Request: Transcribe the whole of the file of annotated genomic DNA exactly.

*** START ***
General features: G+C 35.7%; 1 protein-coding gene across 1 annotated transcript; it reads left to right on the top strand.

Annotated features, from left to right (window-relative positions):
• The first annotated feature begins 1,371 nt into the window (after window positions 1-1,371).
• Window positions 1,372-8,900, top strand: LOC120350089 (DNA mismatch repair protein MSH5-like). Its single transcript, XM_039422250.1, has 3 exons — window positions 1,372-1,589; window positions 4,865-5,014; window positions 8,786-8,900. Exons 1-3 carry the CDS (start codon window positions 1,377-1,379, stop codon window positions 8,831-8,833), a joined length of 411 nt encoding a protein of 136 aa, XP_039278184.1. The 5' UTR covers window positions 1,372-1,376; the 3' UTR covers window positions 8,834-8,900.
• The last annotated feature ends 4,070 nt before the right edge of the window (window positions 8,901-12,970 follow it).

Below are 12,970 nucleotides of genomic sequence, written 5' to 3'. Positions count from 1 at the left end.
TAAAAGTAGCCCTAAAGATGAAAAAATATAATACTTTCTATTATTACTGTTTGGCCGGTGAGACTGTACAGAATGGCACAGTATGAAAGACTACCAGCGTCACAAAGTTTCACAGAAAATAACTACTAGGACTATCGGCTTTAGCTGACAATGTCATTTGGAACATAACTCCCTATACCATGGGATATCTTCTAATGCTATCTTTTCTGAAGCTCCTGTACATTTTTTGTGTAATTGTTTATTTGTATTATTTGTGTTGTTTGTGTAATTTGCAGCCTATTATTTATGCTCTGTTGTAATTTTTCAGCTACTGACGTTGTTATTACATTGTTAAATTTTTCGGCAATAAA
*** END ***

General features: G+C 35.7%; 1 protein-coding gene across 1 annotated transcript; it reads left to right on the top strand.

Annotated features, from left to right (window-relative positions):
• The first annotated feature begins 1,371 nt into the window (after window positions 1-1,371).
• Window positions 1,372-8,900, top strand: LOC120350089 (DNA mismatch repair protein MSH5-like). Its single transcript, XM_039422250.1, has 3 exons — window positions 1,372-1,589; window positions 4,865-5,014; window positions 8,786-8,900. Exons 1-3 carry the CDS (start codon window positions 1,377-1,379, stop codon window positions 8,831-8,833), a joined length of 411 nt encoding a protein of 136 aa, XP_039278184.1. The 5' UTR covers window positions 1,372-1,376; the 3' UTR covers window positions 8,834-8,900.
• The last annotated feature ends 4,070 nt before the right edge of the window (window positions 8,901-12,970 follow it).

Below are 12,970 nucleotides of genomic sequence, written 5' to 3'. Positions count from 1 at the left end.
TAAAAGTAGCCCTAAAGATGAAAAAATATAATACTTTCTATTATTACTGTTTGGCCGGTGAGACTGTACAGAATGGCACAGTATGAAAGACTACCAGCGTCACAAAGTTTCACAGAAAATAACTACTAGGACTATCGGCTTTAGCTGACAATGTCATTTGGAACATAACTCCCTATACCATGGGATATCTTCTAATGCTATCTTTTCTGAAGCTCCTGTACATTTTTTGTGTAATTGTTTATTTGTATTATTTGTGTTGTTTGTGTAATTTGCAGCCTATTATTTATGCTCTGTTGTAATTTTTCAGCTACTGACGTTGTTATTACATTGTTAAATTTTTCGGCAATAAA